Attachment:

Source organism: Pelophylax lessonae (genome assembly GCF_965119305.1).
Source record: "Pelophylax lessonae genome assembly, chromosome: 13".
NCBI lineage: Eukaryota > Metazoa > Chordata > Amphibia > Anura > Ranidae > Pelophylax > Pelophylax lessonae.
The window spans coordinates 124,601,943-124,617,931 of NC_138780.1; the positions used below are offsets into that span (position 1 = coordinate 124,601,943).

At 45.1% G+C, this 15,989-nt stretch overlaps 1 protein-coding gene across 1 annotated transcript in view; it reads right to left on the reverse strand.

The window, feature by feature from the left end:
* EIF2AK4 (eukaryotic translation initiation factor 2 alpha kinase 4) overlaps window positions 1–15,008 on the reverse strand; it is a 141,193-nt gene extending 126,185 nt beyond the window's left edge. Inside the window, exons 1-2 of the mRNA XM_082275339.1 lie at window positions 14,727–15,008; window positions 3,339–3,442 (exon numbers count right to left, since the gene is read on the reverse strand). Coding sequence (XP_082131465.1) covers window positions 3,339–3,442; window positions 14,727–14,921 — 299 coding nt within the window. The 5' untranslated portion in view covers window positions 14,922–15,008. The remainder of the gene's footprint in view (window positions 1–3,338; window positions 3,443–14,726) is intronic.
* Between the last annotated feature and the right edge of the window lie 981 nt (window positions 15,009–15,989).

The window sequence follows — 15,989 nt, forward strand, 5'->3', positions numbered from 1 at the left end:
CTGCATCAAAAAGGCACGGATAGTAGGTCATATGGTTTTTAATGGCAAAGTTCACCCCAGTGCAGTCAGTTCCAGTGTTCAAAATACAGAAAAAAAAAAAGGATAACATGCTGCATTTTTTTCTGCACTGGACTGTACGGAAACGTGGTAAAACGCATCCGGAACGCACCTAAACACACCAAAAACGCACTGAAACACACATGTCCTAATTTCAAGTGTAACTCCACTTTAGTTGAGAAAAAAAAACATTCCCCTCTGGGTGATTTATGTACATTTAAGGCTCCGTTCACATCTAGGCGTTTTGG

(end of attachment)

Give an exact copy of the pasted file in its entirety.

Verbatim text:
Source organism: Pelophylax lessonae (genome assembly GCF_965119305.1).
Source record: "Pelophylax lessonae genome assembly, chromosome: 13".
NCBI lineage: Eukaryota > Metazoa > Chordata > Amphibia > Anura > Ranidae > Pelophylax > Pelophylax lessonae.
The window spans coordinates 124,601,943-124,617,931 of NC_138780.1; the positions used below are offsets into that span (position 1 = coordinate 124,601,943).

At 45.1% G+C, this 15,989-nt stretch overlaps 1 protein-coding gene across 1 annotated transcript in view; it reads right to left on the reverse strand.

The window, feature by feature from the left end:
* EIF2AK4 (eukaryotic translation initiation factor 2 alpha kinase 4) overlaps window positions 1–15,008 on the reverse strand; it is a 141,193-nt gene extending 126,185 nt beyond the window's left edge. Inside the window, exons 1-2 of the mRNA XM_082275339.1 lie at window positions 14,727–15,008; window positions 3,339–3,442 (exon numbers count right to left, since the gene is read on the reverse strand). Coding sequence (XP_082131465.1) covers window positions 3,339–3,442; window positions 14,727–14,921 — 299 coding nt within the window. The 5' untranslated portion in view covers window positions 14,922–15,008. The remainder of the gene's footprint in view (window positions 1–3,338; window positions 3,443–14,726) is intronic.
* Between the last annotated feature and the right edge of the window lie 981 nt (window positions 15,009–15,989).

The window sequence follows — 15,989 nt, forward strand, 5'->3', positions numbered from 1 at the left end:
CTGCATCAAAAAGGCACGGATAGTAGGTCATATGGTTTTTAATGGCAAAGTTCACCCCAGTGCAGTCAGTTCCAGTGTTCAAAATACAGAAAAAAAAAAAGGATAACATGCTGCATTTTTTTCTGCACTGGACTGTACGGAAACGTGGTAAAACGCATCCGGAACGCACCTAAACACACCAAAAACGCACTGAAACACACATGTCCTAATTTCAAGTGTAACTCCACTTTAGTTGAGAAAAAAAAACATTCCCCTCTGGGTGATTTATGTACATTTAAGGCTCCGTTCACATCTAGGCGTTTTGG